However, one of the rules the KJV translators made for themselves is that they would not include a verse if they couldn’t find it in multiple Hebrew manuscripts. And in 1611, when the King James was published, only two were known to contain a couplet for Nun, and one of them was the Greek Septuagint. So the 14th verse did not meet their standards for inclusion.

Fast forward 340 years. As archaeologists and translators worked to piece together the thousands of fragments of DSS, they found scrolls which contained Psalm 145. And guess what? There was the Nun couplet! It had been there for over two thousand years, just waiting to be discovered.

That’s why English translations published since 1948 contain an extra couplet in verse 13. In order to be consistent with hundreds of years of verse numbering, they didn’t add a verse 14.

This is no shot at the KJV. In fact, my admiration for those early translators went way up when I learned about this. They applied strict standards to their work, and made the best decision they could based on the information they had at the time.

But this is also a defense of modern translations. My last position at the Christian publisher where I worked for sixteen years was as the editor of the King James Only version of our Sunday school curriculum. I learned that there were some in my audience who were “King James Only” by preference. They had grown up with the beautiful poetry of the King James Version. They had memorized verses in the KJV, and it was the one they were most familiar with.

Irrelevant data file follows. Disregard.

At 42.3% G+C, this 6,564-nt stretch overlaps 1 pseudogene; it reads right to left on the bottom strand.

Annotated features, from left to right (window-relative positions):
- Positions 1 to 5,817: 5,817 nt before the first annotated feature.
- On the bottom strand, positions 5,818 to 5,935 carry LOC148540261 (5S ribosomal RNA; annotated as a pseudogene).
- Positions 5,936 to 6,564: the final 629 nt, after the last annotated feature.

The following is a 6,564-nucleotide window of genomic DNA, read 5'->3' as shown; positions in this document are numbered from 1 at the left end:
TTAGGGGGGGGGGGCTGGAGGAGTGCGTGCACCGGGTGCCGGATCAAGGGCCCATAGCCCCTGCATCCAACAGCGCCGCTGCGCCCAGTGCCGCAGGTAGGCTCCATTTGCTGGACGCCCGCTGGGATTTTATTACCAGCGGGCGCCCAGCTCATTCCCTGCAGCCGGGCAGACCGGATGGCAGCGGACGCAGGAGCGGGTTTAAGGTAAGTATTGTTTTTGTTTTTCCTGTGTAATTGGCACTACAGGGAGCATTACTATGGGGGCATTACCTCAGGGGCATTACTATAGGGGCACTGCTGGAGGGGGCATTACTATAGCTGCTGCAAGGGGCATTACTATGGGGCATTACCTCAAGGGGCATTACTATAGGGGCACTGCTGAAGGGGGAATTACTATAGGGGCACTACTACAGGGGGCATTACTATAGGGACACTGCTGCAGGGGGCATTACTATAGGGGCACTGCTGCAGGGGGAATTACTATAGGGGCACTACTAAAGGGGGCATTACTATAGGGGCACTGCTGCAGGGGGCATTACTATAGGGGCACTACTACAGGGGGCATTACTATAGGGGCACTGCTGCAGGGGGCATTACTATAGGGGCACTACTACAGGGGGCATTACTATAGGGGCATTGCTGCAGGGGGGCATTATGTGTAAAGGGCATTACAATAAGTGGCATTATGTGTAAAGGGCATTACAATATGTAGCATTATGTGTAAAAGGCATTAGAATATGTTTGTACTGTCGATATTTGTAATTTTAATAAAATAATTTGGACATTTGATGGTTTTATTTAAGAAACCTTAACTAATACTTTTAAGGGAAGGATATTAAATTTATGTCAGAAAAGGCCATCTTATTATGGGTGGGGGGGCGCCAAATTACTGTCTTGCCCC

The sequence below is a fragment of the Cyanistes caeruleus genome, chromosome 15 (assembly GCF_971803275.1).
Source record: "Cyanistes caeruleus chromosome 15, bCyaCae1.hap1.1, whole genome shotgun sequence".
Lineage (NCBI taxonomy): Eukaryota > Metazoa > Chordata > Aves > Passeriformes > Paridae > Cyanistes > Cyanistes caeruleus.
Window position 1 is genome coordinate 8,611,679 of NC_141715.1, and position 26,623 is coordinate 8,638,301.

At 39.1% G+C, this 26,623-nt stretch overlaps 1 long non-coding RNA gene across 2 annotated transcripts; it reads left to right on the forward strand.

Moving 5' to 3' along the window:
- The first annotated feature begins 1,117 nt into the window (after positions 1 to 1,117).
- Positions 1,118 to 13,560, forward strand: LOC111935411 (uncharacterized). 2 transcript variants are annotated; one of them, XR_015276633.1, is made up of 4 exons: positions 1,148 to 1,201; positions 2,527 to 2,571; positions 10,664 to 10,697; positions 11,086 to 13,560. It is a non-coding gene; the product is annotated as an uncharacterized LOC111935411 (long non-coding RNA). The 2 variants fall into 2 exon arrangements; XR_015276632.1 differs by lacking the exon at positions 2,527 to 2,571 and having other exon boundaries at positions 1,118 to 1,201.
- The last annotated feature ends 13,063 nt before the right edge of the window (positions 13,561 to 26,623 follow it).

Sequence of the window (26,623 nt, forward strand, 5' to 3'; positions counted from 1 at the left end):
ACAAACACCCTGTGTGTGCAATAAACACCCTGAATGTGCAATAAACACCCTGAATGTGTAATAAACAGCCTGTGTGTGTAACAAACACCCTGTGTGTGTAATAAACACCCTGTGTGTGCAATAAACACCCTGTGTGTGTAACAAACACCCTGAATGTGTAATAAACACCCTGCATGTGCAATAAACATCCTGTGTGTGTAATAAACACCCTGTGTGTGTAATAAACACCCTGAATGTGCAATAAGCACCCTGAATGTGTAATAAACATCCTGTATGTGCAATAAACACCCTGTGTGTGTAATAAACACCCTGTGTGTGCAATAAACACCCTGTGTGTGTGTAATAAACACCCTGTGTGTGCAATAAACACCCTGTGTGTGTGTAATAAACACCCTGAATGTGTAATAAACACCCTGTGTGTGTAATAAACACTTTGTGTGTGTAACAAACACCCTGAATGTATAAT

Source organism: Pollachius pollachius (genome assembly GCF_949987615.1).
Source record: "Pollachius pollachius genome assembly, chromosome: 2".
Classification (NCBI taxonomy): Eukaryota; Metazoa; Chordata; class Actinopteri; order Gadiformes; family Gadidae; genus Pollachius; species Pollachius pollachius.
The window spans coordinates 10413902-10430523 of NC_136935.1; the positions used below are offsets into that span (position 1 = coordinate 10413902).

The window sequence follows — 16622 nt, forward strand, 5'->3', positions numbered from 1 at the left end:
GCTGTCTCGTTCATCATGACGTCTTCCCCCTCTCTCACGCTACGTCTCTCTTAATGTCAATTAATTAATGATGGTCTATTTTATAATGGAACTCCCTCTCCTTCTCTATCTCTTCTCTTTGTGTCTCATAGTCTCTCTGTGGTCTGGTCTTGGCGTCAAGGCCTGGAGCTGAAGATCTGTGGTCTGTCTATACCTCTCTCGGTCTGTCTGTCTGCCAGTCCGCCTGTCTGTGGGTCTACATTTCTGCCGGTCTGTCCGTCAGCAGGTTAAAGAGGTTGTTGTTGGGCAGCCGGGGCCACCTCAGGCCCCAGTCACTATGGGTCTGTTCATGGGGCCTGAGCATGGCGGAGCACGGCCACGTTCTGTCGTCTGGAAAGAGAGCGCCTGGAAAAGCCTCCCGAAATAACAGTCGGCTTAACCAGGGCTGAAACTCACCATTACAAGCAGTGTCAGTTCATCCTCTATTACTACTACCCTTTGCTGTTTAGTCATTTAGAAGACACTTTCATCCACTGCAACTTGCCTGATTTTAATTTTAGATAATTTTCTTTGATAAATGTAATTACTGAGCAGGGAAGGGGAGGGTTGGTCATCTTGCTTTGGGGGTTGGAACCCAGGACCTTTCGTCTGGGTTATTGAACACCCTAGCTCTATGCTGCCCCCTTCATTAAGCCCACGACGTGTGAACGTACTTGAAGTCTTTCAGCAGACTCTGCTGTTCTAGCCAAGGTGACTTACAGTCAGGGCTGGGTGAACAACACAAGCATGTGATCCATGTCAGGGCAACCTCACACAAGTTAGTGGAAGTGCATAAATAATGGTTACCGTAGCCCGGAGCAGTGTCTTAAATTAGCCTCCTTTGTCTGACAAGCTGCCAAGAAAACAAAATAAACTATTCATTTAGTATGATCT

But there were other members of my audience that were King James Only by conviction. They believed that every modern translation was corrupt and possibly even evil. Alarm bells would go off for them whenever they discovered that another translation had added to or taken away from anything that was in the KJV.

I understand that there may be some of you reading this blog that are having all sorts of red flags raised at this point. You may be wondering if you can ever trust anything I ever write again. If that is you, then I’m sorry to have triggered you.

But in this case, it was clear to everyone, even the KJV translators themselves, that something was missing from Psalm 145 in the 1611 version. The placing of the Hebrew letters above each verse is a tacit admission to the fact that not all 22 letters are represented in the 21 verses of the Psalm. And I believe that when the missing verse was discovered in the 20th century, it made those 17th century saints in glory smile.

Because, don’t miss what those two lines actually say:

The Lord is faithful in all His words, and kind in all His works.

God is faithful and kind to every generation to ensure they will have access to every perfect word of His perfect word.

All His words. Even the ones that had been in a cave for twenty-two centuries.